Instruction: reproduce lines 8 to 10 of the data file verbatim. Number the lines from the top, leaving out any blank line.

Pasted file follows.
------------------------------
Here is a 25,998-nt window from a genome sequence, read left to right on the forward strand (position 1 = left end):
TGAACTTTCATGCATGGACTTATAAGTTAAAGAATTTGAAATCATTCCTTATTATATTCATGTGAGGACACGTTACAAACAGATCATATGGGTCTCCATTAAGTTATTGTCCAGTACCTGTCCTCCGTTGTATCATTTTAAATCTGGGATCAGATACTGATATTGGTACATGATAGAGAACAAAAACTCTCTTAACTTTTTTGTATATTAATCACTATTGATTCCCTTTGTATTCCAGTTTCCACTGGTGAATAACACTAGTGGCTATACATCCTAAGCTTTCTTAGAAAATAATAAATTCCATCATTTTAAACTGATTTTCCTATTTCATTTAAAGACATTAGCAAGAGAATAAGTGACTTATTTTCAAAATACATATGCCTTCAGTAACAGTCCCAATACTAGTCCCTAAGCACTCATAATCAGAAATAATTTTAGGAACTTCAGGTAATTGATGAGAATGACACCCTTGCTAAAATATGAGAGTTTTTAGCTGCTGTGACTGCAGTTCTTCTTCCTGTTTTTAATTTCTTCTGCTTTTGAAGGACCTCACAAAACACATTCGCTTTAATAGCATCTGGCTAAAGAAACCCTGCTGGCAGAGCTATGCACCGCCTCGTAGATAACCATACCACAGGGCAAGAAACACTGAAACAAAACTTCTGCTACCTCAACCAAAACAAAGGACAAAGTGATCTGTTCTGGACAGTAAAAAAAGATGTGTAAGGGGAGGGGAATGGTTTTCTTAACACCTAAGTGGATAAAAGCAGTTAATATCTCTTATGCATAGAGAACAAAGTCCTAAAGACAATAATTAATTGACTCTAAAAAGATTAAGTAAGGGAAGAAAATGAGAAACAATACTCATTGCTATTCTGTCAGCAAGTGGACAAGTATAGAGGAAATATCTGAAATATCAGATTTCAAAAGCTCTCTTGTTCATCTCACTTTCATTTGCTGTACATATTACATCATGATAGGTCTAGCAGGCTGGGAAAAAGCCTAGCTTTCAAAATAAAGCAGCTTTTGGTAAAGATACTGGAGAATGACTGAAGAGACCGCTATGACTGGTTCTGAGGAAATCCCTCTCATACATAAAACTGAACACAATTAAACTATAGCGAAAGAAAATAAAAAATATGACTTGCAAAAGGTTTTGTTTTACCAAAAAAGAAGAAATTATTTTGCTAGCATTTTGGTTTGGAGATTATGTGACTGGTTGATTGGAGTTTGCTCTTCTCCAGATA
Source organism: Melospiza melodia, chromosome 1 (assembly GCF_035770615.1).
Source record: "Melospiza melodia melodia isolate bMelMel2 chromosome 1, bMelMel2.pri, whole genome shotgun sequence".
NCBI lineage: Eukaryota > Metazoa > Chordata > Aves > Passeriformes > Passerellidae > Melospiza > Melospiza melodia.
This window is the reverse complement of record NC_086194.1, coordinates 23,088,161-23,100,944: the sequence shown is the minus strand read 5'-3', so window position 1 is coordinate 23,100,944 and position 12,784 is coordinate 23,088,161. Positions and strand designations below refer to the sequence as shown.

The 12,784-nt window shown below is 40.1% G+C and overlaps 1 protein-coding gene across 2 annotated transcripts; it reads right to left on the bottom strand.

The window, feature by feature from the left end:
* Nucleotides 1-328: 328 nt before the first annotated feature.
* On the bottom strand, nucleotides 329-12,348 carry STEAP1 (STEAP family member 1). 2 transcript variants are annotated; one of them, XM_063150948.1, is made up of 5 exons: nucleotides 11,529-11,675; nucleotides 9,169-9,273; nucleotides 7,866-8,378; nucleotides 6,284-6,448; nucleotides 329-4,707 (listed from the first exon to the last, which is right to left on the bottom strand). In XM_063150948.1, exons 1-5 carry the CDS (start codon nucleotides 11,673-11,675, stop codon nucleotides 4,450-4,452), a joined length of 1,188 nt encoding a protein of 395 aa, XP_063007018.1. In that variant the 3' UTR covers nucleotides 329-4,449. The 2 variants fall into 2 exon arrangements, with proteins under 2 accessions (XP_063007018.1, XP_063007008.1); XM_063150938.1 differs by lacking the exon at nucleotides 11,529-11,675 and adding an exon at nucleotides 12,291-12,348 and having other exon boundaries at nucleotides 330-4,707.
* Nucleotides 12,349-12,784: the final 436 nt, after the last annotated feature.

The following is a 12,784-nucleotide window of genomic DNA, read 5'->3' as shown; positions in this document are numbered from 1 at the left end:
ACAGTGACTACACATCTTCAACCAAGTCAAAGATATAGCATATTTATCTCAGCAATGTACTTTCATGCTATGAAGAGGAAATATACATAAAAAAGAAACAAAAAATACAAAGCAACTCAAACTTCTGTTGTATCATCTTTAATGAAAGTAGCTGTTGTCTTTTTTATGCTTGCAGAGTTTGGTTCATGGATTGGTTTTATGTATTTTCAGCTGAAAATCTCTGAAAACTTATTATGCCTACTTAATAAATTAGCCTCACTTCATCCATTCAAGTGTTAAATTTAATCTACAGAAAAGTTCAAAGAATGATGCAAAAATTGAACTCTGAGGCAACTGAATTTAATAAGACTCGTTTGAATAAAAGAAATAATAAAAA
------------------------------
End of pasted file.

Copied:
The window, feature by feature from the left end:
* Nucleotides 1-328: 328 nt before the first annotated feature.
* On the bottom strand, nucleotides 329-12,348 carry STEAP1 (STEAP family member 1). 2 transcript variants are annotated; one of them, XM_063150948.1, is made up of 5 exons: nucleotides 11,529-11,675; nucleotides 9,169-9,273; nucleotides 7,866-8,378; nucleotides 6,284-6,448; nucleotides 329-4,707 (listed from the first exon to the last, which is right to left on the bottom strand). In XM_063150948.1, exons 1-5 carry the CDS (start codon nucleotides 11,673-11,675, stop codon nucleotides 4,450-4,452), a joined length of 1,188 nt encoding a protein of 395 aa, XP_063007018.1. In that variant the 3' UTR covers nucleotides 329-4,449. The 2 variants fall into 2 exon arrangements, with proteins under 2 accessions (XP_063007018.1, XP_063007008.1); XM_063150938.1 differs by lacking the exon at nucleotides 11,529-11,675 and adding an exon at nucleotides 12,291-12,348 and having other exon boundaries at nucleotides 330-4,707.